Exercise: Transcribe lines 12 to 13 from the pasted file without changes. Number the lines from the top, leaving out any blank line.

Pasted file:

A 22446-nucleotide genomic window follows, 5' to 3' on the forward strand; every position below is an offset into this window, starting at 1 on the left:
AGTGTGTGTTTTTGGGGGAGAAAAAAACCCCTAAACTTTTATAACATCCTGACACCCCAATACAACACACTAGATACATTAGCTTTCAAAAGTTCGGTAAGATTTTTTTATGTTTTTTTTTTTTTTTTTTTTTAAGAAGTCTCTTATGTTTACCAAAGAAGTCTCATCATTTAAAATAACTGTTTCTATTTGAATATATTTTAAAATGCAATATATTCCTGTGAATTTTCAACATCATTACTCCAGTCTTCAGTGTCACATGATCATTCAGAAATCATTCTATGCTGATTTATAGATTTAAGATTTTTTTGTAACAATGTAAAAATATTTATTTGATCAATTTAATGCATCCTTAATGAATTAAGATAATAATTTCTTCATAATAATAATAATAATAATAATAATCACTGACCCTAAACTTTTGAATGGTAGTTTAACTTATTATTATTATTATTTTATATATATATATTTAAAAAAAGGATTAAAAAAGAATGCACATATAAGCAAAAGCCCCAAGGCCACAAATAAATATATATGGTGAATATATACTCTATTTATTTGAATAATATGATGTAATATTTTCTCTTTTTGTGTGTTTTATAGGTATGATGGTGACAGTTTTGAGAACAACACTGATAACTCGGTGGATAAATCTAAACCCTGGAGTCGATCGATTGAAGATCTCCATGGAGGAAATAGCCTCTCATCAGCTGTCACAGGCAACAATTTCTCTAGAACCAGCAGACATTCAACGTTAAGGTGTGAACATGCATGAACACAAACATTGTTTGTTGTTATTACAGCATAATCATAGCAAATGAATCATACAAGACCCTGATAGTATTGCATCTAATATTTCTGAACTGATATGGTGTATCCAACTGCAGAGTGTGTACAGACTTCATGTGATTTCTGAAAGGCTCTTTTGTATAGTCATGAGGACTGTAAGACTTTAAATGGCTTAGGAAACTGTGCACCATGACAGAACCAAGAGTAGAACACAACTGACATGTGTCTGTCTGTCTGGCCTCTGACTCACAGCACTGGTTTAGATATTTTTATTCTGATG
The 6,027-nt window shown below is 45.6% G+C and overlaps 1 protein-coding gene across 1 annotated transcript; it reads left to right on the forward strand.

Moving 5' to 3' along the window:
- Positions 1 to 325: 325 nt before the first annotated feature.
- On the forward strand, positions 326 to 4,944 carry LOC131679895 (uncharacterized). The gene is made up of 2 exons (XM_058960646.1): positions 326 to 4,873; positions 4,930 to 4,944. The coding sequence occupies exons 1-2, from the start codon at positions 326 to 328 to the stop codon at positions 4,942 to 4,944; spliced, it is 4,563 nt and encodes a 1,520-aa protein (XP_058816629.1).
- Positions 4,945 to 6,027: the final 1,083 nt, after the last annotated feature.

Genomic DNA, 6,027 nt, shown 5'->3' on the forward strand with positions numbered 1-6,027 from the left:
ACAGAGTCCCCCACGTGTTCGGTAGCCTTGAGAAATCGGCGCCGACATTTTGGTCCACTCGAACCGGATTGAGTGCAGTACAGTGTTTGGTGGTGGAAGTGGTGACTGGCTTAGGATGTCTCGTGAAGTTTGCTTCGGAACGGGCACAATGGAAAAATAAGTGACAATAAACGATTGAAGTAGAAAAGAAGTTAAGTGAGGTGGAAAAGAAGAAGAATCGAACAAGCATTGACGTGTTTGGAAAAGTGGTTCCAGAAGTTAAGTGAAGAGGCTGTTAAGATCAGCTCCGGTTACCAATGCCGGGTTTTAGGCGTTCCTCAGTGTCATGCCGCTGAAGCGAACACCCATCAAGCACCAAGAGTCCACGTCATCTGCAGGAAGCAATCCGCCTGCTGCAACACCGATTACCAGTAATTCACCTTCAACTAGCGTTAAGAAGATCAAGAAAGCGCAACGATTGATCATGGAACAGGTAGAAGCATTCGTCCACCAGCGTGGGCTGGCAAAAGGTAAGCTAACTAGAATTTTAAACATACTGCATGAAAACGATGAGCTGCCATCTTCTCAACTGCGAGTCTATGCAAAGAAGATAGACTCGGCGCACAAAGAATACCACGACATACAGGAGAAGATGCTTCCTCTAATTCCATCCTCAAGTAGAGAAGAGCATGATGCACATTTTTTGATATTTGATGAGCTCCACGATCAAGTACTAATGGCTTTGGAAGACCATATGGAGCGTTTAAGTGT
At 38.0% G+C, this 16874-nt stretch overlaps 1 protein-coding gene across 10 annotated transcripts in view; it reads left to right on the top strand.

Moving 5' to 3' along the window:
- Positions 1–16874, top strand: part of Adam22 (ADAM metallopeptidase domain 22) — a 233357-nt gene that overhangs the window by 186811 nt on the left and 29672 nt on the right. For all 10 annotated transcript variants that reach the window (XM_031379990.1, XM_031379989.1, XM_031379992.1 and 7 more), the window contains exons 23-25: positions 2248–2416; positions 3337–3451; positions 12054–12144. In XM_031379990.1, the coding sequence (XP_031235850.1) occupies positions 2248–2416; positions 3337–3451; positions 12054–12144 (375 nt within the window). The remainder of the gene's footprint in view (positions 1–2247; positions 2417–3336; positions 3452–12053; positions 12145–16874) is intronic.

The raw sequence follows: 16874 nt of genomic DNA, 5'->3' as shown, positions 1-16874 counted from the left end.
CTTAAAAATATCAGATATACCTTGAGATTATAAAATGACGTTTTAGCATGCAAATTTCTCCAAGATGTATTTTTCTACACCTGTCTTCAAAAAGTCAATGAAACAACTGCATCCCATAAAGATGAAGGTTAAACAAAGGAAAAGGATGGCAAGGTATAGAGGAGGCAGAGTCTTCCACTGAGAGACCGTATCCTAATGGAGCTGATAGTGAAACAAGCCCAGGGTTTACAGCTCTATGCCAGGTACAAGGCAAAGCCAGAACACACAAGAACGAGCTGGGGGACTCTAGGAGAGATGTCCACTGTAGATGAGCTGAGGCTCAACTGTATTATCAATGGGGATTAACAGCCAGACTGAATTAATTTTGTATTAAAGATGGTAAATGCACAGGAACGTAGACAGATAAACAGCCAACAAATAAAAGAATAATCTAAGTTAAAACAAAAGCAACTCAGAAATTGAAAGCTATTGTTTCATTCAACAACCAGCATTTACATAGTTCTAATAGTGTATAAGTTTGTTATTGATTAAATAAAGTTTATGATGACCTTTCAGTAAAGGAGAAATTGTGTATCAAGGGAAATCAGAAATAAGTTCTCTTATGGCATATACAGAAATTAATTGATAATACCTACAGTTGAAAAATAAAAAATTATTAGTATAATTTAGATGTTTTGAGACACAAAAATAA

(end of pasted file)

- Positions 1–16874, top strand: part of Adam22 (ADAM metallopeptidase domain 22) — a 233357-nt gene that overhangs the window by 186811 nt on the left and 29672 nt on the right. For all 10 annotated transcript variants that reach the window (XM_031379990.1, XM_031379989.1, XM_031379992.1 and 7 more), the window contains exons 23-25: positions 2248–2416; positions 3337–3451; positions 12054–12144. In XM_031379990.1, the coding sequence (XP_031235850.1) occupies positions 2248–2416; positions 3337–3451; positions 12054–12144 (375 nt within the window). The remainder of the gene's footprint in view (positions 1–2247; positions 2417–3336; positions 3452–12053; positions 12145–16874) is intronic.

The raw sequence follows: 16874 nt of genomic DNA, 5'->3' as shown, positions 1-16874 counted from the left end.